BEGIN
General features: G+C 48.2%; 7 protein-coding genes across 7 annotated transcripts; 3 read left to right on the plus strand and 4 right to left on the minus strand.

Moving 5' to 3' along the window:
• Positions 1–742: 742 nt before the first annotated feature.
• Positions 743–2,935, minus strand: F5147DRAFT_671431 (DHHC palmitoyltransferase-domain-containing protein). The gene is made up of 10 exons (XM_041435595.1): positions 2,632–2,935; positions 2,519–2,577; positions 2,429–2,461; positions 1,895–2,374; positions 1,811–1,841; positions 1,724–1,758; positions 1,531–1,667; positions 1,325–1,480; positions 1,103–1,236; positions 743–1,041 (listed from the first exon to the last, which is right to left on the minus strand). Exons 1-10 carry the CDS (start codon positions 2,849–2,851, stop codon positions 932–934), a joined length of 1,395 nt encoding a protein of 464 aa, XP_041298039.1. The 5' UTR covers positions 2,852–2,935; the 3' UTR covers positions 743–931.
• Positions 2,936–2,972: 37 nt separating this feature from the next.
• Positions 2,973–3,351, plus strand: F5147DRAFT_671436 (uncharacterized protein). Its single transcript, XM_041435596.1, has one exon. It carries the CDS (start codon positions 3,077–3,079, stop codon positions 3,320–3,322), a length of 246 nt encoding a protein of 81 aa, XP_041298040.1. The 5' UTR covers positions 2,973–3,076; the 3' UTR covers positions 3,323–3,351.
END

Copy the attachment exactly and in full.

General features: G+C 48.2%; 7 protein-coding genes across 7 annotated transcripts; 3 read left to right on the plus strand and 4 right to left on the minus strand.

Moving 5' to 3' along the window:
• Positions 1–742: 742 nt before the first annotated feature.
• Positions 743–2,935, minus strand: F5147DRAFT_671431 (DHHC palmitoyltransferase-domain-containing protein). The gene is made up of 10 exons (XM_041435595.1): positions 2,632–2,935; positions 2,519–2,577; positions 2,429–2,461; positions 1,895–2,374; positions 1,811–1,841; positions 1,724–1,758; positions 1,531–1,667; positions 1,325–1,480; positions 1,103–1,236; positions 743–1,041 (listed from the first exon to the last, which is right to left on the minus strand). Exons 1-10 carry the CDS (start codon positions 2,849–2,851, stop codon positions 932–934), a joined length of 1,395 nt encoding a protein of 464 aa, XP_041298039.1. The 5' UTR covers positions 2,852–2,935; the 3' UTR covers positions 743–931.
• Positions 2,936–2,972: 37 nt separating this feature from the next.
• Positions 2,973–3,351, plus strand: F5147DRAFT_671436 (uncharacterized protein). Its single transcript, XM_041435596.1, has one exon. It carries the CDS (start codon positions 3,077–3,079, stop codon positions 3,320–3,322), a length of 246 nt encoding a protein of 81 aa, XP_041298040.1. The 5' UTR covers positions 2,973–3,076; the 3' UTR covers positions 3,323–3,351.